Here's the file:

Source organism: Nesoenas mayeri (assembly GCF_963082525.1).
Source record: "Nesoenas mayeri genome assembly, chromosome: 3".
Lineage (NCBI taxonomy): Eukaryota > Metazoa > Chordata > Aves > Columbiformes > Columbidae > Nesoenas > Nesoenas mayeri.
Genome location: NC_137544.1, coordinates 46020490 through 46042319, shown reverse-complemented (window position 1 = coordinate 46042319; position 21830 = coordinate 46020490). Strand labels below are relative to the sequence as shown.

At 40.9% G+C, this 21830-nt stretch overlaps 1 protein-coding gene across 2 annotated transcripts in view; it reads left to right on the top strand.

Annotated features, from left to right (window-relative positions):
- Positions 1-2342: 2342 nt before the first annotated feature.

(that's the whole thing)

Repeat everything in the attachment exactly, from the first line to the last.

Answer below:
Source organism: Nesoenas mayeri (assembly GCF_963082525.1).
Source record: "Nesoenas mayeri genome assembly, chromosome: 3".
Lineage (NCBI taxonomy): Eukaryota > Metazoa > Chordata > Aves > Columbiformes > Columbidae > Nesoenas > Nesoenas mayeri.
Genome location: NC_137544.1, coordinates 46020490 through 46042319, shown reverse-complemented (window position 1 = coordinate 46042319; position 21830 = coordinate 46020490). Strand labels below are relative to the sequence as shown.

At 40.9% G+C, this 21830-nt stretch overlaps 1 protein-coding gene across 2 annotated transcripts in view; it reads left to right on the top strand.

Annotated features, from left to right (window-relative positions):
- Positions 1-2342: 2342 nt before the first annotated feature.